Tuesday, 7 May 2013

The Magdalene Laundries: Forced Labor by the Irish Catholic Church (or was it Slavery?)

The Magdalene Laundries: Forced Labor by the Irish Catholic Church (or was it Slavery?)
This post is about what used to happen to young women who were thought to be, or in danger of becoming, promiscious. In Ireland, such young women were called "Magdalenes" and were locked up in Roman Catholic institutions.

When I was a teenager, there were “good” girls and “bad” girls. Bad girls had sex before marriage, and if they became pregnant they were often sent away in shame to have their babies in secret (this happened to a couple of women I know, now both professors). Or, the girl and the father were coerced into marriage. There was no welfare available then for unmarried mothers, so pregnant girls who didn’t marry normally had to give up their babies for adoption (abortion was illegal as well in those days, as was birth control for unmarried women). Really “bad” girls, if I remember correctly, were considered promiscuous and incorrigible, and some were institutionalized to keep them out of harm’s way. That was right here in southern Ontario, Canada, where I still live.

Magdalene Laundry in Ireland, Wikimedia Commons
 Three months ago in Ireland, on February 19, 2013, the Taoiseach (Prime Minister) apologized to women who suffered a far worse fate than the “bad” girls who were around when I grew up in Canada. You can find his apology at the political apologies website that my research assistants and I maintain, at
http://political-apologies.wlu.ca/details.php?table=doc_press&id=835 .

The Catholic Church of Ireland maintained institutions known as the Magdalene Laundries (Mary Magdalene was an important follower of Jesus Christ, but for centuries she was thought to have been a “fallen woman,” a repentant prostitute, and was pictured as such in much Western art: the fact that Jesus respected her was ignored by the same misogynistic Western culture). Girls and women were sent to live and work at the Magdalene Laundries if the authorities, either secular or Church, thought they had been, or were in danger of becoming, sexual deviants: that is, women who had sexual relations outside of marriage. Others were referred to the laundries because they had played truant from school or came from dysfunctional families. In general, the Laundries were a safe place to store women who didn’t conform to the restrictive social norms of Catholic Ireland.
I heard one survivor of incarceration in these laundries interviewed on As It Happens, a radio program of the Canadian Broadcasting Company. She was incarcerated in the laundries merely because she had a boyfriend and the Church thought she might have sexual relations with him outside of marriage. Apparently it didn’t occur to the Church that she and the boy were in love and might get married. She used to see her boyfriend out the window of the laundry but she couldn’t speak to him. She is one of about 800-1,000 women still in Ireland who are survivors of the Laundries.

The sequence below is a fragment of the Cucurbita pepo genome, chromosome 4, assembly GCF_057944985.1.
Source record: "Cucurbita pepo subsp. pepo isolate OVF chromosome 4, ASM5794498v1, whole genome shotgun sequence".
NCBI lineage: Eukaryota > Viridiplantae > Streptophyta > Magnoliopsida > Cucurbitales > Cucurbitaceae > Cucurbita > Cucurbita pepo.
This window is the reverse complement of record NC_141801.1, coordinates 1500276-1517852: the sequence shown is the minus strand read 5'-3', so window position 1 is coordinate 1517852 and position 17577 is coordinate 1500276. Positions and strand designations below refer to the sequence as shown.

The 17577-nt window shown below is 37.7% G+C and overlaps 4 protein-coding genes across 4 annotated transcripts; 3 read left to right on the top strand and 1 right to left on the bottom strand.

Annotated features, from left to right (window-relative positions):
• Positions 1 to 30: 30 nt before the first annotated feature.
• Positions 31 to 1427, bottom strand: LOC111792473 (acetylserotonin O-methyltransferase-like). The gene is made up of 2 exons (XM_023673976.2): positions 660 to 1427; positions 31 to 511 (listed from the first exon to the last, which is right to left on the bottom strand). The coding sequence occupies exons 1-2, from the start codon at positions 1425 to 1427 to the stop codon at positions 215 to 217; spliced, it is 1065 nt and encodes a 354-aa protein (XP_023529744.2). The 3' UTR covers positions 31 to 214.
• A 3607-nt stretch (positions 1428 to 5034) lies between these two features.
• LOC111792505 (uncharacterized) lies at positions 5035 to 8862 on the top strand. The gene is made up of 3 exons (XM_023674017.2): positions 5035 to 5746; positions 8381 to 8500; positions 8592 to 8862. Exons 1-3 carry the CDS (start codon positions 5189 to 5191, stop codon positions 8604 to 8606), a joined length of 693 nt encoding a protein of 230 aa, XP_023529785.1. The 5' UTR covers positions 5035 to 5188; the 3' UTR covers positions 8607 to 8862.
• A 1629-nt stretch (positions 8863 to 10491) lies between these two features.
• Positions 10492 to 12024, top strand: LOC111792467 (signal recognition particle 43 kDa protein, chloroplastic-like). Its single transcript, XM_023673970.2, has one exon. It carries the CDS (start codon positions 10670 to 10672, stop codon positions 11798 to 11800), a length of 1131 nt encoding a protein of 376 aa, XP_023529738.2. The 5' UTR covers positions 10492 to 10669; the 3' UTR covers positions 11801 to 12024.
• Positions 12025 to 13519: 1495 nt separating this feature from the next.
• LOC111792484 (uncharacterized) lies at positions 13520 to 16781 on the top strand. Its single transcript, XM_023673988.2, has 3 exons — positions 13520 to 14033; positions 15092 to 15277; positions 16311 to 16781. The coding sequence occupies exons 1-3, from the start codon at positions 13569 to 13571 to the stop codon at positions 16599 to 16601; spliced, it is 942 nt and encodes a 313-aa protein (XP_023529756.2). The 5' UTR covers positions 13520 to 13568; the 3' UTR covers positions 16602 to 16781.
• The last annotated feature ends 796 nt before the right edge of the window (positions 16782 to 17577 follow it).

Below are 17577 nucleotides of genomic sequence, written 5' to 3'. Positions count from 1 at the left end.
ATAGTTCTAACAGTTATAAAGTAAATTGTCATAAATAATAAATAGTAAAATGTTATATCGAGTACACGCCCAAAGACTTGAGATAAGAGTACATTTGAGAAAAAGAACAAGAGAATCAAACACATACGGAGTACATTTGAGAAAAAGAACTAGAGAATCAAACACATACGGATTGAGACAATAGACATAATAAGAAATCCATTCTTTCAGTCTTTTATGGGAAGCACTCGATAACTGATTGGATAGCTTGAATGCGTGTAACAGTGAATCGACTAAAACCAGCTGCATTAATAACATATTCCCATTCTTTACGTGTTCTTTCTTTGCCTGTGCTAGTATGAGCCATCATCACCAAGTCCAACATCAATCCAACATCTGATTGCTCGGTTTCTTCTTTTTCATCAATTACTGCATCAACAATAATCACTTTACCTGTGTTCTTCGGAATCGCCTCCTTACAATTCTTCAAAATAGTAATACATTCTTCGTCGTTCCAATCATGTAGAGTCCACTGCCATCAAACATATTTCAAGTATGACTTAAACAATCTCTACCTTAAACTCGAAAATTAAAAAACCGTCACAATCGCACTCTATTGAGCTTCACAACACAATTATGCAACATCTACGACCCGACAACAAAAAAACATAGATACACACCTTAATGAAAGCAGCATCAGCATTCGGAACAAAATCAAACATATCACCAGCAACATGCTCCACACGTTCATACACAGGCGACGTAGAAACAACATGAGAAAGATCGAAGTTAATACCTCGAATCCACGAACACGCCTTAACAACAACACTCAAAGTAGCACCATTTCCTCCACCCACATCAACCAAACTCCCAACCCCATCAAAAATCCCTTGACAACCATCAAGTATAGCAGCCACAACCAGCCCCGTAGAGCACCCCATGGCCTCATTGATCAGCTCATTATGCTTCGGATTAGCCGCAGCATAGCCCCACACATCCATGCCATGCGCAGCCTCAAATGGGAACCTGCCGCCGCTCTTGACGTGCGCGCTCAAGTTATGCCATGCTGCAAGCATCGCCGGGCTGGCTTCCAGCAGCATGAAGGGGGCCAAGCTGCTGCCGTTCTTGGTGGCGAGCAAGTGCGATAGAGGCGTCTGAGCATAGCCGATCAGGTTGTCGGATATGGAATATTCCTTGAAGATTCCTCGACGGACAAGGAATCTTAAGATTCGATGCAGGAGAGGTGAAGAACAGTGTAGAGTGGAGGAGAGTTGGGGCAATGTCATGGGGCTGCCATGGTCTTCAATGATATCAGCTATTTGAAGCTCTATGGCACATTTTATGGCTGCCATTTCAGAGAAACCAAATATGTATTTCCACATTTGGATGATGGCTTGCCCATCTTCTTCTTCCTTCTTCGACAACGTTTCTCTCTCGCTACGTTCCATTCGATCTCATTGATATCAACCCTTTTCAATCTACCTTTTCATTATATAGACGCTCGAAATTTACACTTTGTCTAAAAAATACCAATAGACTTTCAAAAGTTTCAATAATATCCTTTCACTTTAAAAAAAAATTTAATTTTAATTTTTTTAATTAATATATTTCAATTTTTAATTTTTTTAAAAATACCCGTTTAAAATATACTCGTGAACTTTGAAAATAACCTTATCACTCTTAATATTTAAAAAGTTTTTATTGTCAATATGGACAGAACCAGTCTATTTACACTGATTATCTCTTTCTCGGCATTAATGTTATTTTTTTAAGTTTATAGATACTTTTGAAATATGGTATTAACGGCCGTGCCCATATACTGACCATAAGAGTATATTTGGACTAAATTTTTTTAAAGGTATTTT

The girls and women incarcerated in the Magdalene Laundries were forced to work all day long doing laundry for hotels, restaurants, and prisons. They weren’t paid; the money they made went to the Church. If they escaped, they were easily recognizable in their uniforms and would be returned to the Laundries, which were overseen by nuns. Not that the nuns would have benefitted much from this system either, since they had to turn the money over to the Church.
So this was undoubtedly forced labor. These girls and women were incarcerated against their will, they couldn’t escape, they had to work whether they wanted to or not, and they were not paid. The Irish government has recognized this and intends to pay them compensation, as well as erecting some sort of memorial to them. This is the right thing to do.
But I wonder if rather than referring to the inmates of the Magdalene Laundries as forced laborers, we shouldn’t call them slaves? The Forced Labor Convention of 1930 defines forced labor as “all work or service which is exacted from any person under the menace of any penalty and for which the said person has not offered himself voluntarily.” This seems to describe the Magdalenes, who did not offer themselves voluntarily for unpaid work in the laundries.
The 1926 Slavery Convention, still the most relevant legal document, defines slavery as “the status or condition of a person over whom any or all of the powers attaching to the right of ownership are exercised.” The Catholic Church didn’t claim to own the Magdalene woman, but it did exercise de facto ownership. Not only were they forced to work without pay, some of the women spent their entire lives in the laundries, never released. The government, moreover, was complicit in their incarceration, handing them over to the authority of the Catholic Church. You might object that they weren’t sold, but being available for sale isn’t a necessary aspect of slavery; you can be enslaved without being part of the slave trade.
Nowadays, we know a lot about sex slavery and human trafficking, a huge problem in the globalized world and one of the worst consequences of poverty. The Magdalenes were enslaved to keep them away from sex, not to force them into it (though since everywhere else that people were institutionalized by the Church, in every country of the world,  a lot of sexual abuse went on, it probably did in the Laundries too). It’s not clear when forced labor morphs into slavery, but the treatment of the Magdalenes certainly raises the question.
There’s a great 2002 movie, the Magdalene Sisters, about the laundries. It’s fiction, but the DVD I saw it on included a documentary featuring some of the real Magdalene survivors. It’s useful to keep this shameful episode in Ireland in mind when we read about the treatment of “fallen” women in other parts of the world today.  

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